Canada’s long-running effort to buy new fighter jets is facing another delay.
The federal government announced Tuesday it is giving jet makers another three months to submit their proposals for replacing Canada’s aging CF-18s. Companies were to have submitted their bids at the end of March but will now have until June.
The move is to ensure the government receives high-quality bids for the estimated $19-billion contract, federal Procurement Minister Anita Anand said in a statement. Canada is planning to buy 88 new fighters to replace the CF-18s, which are now nearly 40 years old.
“The government set out an aggressive timeline to implement this very complex, high-value procurement,” Anand said.
“While we understand the importance of this procurement for our women and men in uniform, our focus is on moving the process forward as quickly as we can, while ensuring that all bidders have the time they need to put forward their best proposal.”
The government did not say why the three companies need extra time to prepare good bids.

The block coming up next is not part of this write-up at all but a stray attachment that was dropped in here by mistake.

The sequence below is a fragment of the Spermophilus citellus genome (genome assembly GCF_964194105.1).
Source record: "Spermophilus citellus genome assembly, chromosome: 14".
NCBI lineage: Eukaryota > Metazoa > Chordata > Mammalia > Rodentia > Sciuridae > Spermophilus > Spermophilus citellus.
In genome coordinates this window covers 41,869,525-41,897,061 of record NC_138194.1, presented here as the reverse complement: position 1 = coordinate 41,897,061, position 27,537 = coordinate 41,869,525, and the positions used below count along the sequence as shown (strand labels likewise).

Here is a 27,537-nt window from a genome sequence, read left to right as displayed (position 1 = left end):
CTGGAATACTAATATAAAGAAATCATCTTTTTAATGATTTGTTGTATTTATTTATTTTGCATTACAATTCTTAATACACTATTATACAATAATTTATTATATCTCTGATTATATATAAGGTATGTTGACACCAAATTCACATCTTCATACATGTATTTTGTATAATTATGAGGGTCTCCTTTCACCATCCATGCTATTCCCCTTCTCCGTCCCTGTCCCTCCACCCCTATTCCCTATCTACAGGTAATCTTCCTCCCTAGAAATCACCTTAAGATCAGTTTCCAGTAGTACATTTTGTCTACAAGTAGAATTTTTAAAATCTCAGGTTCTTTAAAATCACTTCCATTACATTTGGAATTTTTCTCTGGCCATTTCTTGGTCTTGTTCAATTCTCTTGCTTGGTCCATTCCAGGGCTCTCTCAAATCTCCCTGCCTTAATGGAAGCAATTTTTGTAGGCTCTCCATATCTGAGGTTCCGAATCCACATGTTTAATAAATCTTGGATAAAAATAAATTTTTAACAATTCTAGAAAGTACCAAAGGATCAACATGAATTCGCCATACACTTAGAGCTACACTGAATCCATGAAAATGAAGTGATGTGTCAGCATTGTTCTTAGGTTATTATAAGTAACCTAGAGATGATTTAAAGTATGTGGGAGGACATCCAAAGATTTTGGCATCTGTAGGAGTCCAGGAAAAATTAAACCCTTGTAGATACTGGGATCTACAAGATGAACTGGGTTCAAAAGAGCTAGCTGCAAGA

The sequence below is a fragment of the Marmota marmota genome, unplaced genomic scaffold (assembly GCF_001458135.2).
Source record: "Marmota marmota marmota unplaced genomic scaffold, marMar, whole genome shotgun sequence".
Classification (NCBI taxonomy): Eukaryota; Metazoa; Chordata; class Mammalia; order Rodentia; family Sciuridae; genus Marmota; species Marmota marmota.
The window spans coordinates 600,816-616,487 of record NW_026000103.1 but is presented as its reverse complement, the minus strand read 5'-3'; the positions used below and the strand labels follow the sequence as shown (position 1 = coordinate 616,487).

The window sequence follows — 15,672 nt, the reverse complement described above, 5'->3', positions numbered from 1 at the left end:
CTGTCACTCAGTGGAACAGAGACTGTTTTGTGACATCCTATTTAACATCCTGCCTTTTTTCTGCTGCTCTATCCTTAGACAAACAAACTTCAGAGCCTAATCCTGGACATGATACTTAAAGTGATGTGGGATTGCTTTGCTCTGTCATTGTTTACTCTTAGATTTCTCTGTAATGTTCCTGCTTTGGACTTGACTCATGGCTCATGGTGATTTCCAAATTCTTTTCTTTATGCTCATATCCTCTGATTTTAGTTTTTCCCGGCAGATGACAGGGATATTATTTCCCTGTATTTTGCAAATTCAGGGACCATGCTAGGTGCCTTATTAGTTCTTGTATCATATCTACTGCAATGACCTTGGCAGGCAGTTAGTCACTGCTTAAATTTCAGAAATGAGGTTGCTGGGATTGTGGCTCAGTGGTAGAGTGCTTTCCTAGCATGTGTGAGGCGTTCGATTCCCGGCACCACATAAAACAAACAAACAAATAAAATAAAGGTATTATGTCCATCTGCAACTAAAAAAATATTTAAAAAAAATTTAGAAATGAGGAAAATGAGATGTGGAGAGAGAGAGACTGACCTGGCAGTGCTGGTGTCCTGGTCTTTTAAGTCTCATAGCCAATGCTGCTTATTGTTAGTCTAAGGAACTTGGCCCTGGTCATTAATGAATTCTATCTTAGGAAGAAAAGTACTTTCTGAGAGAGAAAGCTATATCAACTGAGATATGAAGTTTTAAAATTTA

Three planes are in the running to replace the CF-18s: Lockheed Martin’s F-35, Boeing’s Super Hornet and Saab’s Gripen.
Canada has been working for nearly a decade to buy new fighter jets for the military.
Stephen Harper’s Conservative government promised in 2010 to purchase 65 F-35s before that plan was scuttled due to cost. The Liberals promised in the 2015 election to immediately launch a competition to buy new fighter jets, but did not pull the trigger until last July.
In the meantime, the government is spending an estimated $3.8 billion to extend the lives of the CF-18s and buy 18 second-hand jets from Australia that will fly for the Air Force until the last of the new fighters arrives in 2032.
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